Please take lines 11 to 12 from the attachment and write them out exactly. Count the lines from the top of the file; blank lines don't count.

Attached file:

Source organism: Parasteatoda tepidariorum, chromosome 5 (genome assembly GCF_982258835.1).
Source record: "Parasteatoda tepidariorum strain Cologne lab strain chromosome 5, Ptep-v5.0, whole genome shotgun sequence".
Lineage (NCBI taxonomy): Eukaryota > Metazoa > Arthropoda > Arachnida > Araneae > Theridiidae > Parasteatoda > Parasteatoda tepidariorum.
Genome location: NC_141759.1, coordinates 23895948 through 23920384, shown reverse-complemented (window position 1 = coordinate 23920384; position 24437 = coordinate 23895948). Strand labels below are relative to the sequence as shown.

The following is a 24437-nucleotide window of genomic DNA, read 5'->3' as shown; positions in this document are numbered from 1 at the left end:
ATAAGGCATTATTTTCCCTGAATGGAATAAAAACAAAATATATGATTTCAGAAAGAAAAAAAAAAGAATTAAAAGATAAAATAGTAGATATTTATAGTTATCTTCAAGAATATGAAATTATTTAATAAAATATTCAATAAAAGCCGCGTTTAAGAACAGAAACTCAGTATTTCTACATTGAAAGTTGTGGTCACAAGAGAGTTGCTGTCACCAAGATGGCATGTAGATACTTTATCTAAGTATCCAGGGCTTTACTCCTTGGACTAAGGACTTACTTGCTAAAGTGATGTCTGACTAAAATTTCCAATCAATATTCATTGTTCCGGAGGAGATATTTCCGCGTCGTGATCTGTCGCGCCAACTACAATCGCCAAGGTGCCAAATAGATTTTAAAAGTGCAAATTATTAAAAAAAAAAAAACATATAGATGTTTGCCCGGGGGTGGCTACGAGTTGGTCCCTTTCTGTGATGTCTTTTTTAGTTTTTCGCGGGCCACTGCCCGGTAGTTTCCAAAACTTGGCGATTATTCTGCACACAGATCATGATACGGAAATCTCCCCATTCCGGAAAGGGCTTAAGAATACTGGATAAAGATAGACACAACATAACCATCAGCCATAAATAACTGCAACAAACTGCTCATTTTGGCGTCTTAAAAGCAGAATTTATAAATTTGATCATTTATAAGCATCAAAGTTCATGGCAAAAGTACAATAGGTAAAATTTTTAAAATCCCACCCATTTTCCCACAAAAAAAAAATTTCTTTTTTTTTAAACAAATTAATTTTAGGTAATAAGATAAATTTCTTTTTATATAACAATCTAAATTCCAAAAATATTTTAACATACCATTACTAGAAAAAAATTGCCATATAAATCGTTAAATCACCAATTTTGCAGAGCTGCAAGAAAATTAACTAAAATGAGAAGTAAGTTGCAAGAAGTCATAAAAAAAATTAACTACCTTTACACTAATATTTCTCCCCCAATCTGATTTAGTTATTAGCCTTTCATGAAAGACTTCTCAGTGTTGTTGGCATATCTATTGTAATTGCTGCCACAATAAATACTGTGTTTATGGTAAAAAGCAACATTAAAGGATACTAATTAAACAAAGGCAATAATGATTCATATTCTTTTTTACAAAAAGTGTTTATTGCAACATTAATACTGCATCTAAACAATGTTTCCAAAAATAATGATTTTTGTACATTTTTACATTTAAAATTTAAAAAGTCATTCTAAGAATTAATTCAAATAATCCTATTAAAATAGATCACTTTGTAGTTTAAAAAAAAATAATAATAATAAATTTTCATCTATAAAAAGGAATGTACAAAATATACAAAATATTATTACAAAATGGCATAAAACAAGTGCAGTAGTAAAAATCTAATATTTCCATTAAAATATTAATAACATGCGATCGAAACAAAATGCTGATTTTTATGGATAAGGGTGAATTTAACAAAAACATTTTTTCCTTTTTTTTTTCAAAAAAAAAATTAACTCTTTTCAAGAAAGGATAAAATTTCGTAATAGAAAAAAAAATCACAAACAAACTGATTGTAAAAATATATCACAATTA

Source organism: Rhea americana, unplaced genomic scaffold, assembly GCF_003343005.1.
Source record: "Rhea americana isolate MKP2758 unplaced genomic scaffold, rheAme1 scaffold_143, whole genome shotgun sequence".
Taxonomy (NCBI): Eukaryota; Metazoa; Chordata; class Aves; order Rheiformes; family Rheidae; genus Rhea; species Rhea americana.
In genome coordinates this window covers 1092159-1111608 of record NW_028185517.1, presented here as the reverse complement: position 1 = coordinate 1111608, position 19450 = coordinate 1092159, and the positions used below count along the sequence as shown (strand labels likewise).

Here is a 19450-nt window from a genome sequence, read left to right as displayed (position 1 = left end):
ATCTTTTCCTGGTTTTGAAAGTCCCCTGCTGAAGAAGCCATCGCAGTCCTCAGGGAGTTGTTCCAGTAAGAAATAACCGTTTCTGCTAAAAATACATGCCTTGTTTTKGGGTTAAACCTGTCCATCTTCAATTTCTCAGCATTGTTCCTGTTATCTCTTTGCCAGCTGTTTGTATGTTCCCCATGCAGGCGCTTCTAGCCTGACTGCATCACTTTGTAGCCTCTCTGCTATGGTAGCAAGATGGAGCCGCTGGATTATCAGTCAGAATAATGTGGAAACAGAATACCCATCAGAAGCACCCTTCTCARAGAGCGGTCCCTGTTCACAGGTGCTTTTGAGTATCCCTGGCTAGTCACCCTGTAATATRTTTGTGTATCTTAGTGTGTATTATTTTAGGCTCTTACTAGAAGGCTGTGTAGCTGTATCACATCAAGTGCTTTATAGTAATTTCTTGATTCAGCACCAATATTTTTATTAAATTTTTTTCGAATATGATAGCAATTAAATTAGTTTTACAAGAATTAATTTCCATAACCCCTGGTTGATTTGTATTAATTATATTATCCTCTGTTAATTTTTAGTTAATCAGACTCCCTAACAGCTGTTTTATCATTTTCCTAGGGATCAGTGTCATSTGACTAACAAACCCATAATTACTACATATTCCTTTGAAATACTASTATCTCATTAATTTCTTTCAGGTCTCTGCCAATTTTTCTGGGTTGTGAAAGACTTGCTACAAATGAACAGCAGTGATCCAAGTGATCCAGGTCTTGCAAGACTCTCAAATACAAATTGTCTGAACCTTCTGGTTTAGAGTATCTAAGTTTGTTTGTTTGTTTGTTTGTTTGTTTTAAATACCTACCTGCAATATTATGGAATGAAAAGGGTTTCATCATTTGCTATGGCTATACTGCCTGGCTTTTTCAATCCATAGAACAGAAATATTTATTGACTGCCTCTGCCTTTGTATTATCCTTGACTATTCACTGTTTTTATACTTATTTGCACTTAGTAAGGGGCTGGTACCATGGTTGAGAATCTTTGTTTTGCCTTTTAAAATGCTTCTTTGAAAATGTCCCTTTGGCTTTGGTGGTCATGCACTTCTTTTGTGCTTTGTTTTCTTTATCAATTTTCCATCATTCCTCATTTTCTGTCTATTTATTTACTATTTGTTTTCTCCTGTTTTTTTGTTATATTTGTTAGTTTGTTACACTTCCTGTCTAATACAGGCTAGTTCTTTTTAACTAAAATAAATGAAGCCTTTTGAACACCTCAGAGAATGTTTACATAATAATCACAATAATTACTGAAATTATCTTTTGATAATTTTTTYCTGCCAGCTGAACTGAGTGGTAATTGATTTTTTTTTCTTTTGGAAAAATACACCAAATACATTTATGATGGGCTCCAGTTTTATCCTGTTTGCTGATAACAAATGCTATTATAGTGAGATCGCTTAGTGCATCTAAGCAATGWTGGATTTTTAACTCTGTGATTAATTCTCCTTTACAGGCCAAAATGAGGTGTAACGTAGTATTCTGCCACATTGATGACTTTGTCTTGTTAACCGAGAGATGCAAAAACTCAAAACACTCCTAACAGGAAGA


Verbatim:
Here is a 19450-nt window from a genome sequence, read left to right as displayed (position 1 = left end):
ATCTTTTCCTGGTTTTGAAAGTCCCCTGCTGAAGAAGCCATCGCAGTCCTCAGGGAGTTGTTCCAGTAAGAAATAACCGTTTCTGCTAAAAATACATGCCTTGTTTTKGGGTTAAACCTGTCCATCTTCAATTTCTCAGCATTGTTCCTGTTATCTCTTTGCCAGCTGTTTGTATGTTCCCCATGCAGGCGCTTCTAGCCTGACTGCATCACTTTGTAGCCTCTCTGCTATGGTAGCAAGATGGAGCCGCTGGATTATCAGTCAGAATAATGTGGAAACAGAATACCCATCAGAAGCACCCTTCTCARAGAGCGGTCCCTGTTCACAGGTGCTTTTGAGTATCCCTGGCTAGTCACCCTGTAATATRTTTGTGTATCTTAGTGTGTATTATTTTAGGCTCTTACTAGAAGGCTGTGTAGCTGTATCACATCAAGTGCTTTATAGTAATTTCTTGATTCAGCACCAATATTTTTATTAAATTTTTTTCGAATATGATAGCAATTAAATTAGTTTTACAAGAATTAATTTCCATAACCCCTGGTTGATTTGTATTAATTATATTATCCTCTGTTAATTTTTAGTTAATCAGACTCCCTAACAGCTGTTTTATCATTTTCCTAGGGATCAGTGTCATSTGACTAACAAACCCATAATTACTACATATTCCTTTGAAATACTASTATCTCATTAATTTCTTTCAGGTCTCTGCCAATTTTTCTGGGTTGTGAAAGACTTGCTACAAATGAACAGCAGTGATCCAAGTGATCCAGGTCTTGCAAGACTCTCAAATACAAATTGTCTGAACCTTCTGGTTTAGAGTATCTAAGTTTGTTTGTTTGTTTGTTTGTTTGTTTTAAATACCTACCTGCAATATTATGGAATGAAAAGGGTTTCATCATTTGCTATGGCTATACTGCCTGGCTTTTTCAATCCATAGAACAGAAATATTTATTGACTGCCTCTGCCTTTGTATTATCCTTGACTATTCACTGTTTTTATACTTATTTGCACTTAGTAAGGGGCTGGTACCATGGTTGAGAATCTTTGTTTTGCCTTTTAAAATGCTTCTTTGAAAATGTCCCTTTGGCTTTGGTGGTCATGCACTTCTTTTGTGCTTTGTTTTCTTTATCAATTTTCCATCATTCCTCATTTTCTGTCTATTTATTTACTATTTGTTTTCTCCTGTTTTTTTGTTATATTTGTTAGTTTGTTACACTTCCTGTCTAATACAGGCTAGTTCTTTTTAACTAAAATAAATGAAGCCTTTTGAACACCTCAGAGAATGTTTACATAATAATCACAATAATTACTGAAATTATCTTTTGATAATTTTTTYCTGCCAGCTGAACTGAGTGGTAATTGATTTTTTTTTCTTTTGGAAAAATACACCAAATACATTTATGATGGGCTCCAGTTTTATCCTGTTTGCTGATAACAAATGCTATTATAGTGAGATCGCTTAGTGCATCTAAGCAATGWTGGATTTTTAACTCTGTGATTAATTCTCCTTTACAGGCCAAAATGAGGTGTAACGTAGTATTCTGCCACATTGATGACTTTGTCTTGTTAACCGAGAGATGCAAAAACTCAAAACACTCCTAACAGGAAGA